She told the paper: "They obviously thought I was some sort of tart because of my nails and colourful hair. When they said they were going to sack me I thought, 'My talents are for hire but my pride ain't for sale, darling'."

Her former employer, Edward Jackson, described her as "eccentric".

Soon the Sabines were on the move again, this time returning to Wales and the former coalmining area where Ann had endured such an unhappy childhood.

Her cousin, Sian, claims that at one stage Ann contacted her family asking for money and threatening suicide if they didn't oblige. "I remember my grandfather saying, 'That's the best thing she could do for everyone'."

According to the electoral roll, the Sabines moved to their final home — a small two-bedroom council flat in Beddau — in 1997 although John was apparently killed shortly after. No one living in the Trem-Y-Cwm block of flats can remember ever seeing him, although it seems Ann cheerfully continued to claim his pension after murdering him.

Visitors insist they never smelt anything strange or saw anything out of the ordinary, although one recalls that Ann had access via a hatch in the hallway to roof space.

Other neighbours noticed how she became a very keen gardener in the shared outdoor area.

If she really did kill her husband, Ann Sabine never showed any sign of guilt or remorse. Over the past 18 years, she appeared to be living life to the full, tending the garden and even embarking on a relationship with retired fireman Derek Ellis, who briefly moved into her home. When he died in 2010, aged 59, from alcoholic liver disease, she placed a tribute to him in the local paper, saying: "Love and peace my darling."

But one of Ellis' daughters, 34-year-old Bethan, claimed this week that Ann was a cold-hearted "ice queen".

"We think she just used him. Then when she was tired of him, she just kicked him out. She told a lot of lies. They had a rocky relationship. I'm glad Dad's not around for this, so he doesn't have to go through her mess."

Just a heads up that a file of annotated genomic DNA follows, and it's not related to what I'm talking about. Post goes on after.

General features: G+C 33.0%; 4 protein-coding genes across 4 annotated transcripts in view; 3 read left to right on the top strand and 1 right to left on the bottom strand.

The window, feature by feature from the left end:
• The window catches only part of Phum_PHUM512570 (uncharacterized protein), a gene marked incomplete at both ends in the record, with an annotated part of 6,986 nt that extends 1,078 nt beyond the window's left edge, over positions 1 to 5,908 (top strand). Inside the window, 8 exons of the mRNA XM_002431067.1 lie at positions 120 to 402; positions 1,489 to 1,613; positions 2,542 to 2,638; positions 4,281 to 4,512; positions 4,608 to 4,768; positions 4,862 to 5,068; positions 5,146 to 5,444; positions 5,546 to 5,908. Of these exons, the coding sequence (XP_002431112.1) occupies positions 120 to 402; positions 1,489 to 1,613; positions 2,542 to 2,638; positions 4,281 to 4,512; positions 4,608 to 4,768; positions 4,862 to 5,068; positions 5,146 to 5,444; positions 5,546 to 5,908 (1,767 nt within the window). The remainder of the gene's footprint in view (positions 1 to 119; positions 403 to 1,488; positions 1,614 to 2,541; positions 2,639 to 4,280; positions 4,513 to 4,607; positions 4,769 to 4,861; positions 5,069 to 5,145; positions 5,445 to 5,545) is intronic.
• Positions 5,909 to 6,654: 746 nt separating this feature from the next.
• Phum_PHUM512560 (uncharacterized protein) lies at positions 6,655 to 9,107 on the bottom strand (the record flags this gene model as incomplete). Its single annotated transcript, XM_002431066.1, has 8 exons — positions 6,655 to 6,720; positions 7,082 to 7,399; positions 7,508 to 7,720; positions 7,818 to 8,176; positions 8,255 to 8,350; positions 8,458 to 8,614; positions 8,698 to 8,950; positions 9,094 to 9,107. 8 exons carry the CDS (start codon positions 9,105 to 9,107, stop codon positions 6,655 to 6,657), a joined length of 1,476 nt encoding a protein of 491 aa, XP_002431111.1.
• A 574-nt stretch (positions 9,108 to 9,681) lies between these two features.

And what a mess it is. Ann Sabine has clearly left a devastating trail in her wake. Her son Steve Sabine, now 53 and living in Taranaki, places the blame for their appalling childhoods firmly with his mother.

"My father was a good man," he said, "a soft-hearted man, but she was a conniving bitch. I could never forgive him for what he did, but I still believe he was manipulated and he fell in love with an evil woman. That was his biggest crime."

In her own final years, Ann was as flamboyant as ever. She introduced herself by her old showbiz name, Lee, and had a reputation for telling tall stories. Those around her were never sure what was true and what was not when she rattled off tales of cabaret stardom.

Then, in January 2014, after having a make-over, she confidently posed for a photographer at her hairdresser's salon and inside her flat, pulling sultry faces and flaunting herself as if she was still a young woman.

'It gives me the heebie-jeebies now to think that there might have been a body in there,' says the photographer, who didn't want to be identified.

Craig Lobban, landlord of the Crown Inn pub in Beddau, claims that Ann was "just a bit mad".

"What's sort of funny is we all sort of knew what she'd done before the police did," he said. "She made an outburst in her hair salon before she died about not bothering to bury her husband. She told all the girls it was too expensive to pay for a funeral."

Last August, Ann, who had previously suffered from breast cancer, fell at home. A hospital scan revealed that she was riddled with cancer. As she lay dying in Royal Glamorgan Hospital in October, her mind was clearly overwhelmed with thoughts of the home she knew she would never see again.

Her belongings weren't worth much, but she cared enough about her Victorian-style knick-knacks to buy a will-writing kit from the Post Office and state that she wanted to leave "everything" to a friend.

If South Wales police are correct in their suspicions, there was something else in her flat that she also needed to dispose of, something far more sinister.

She left written instructions for her home to be cleared after her death and it appears that her wishes were carried out, possibly by someone who had no idea of the grisly contents inside the package they dumped by the bins.

Why she would have wanted to kill the man who stuck with her for better, and mostly for worse, for 40 years is another story entirely, a secret that Ann Sabine has apparently now taken to her grave.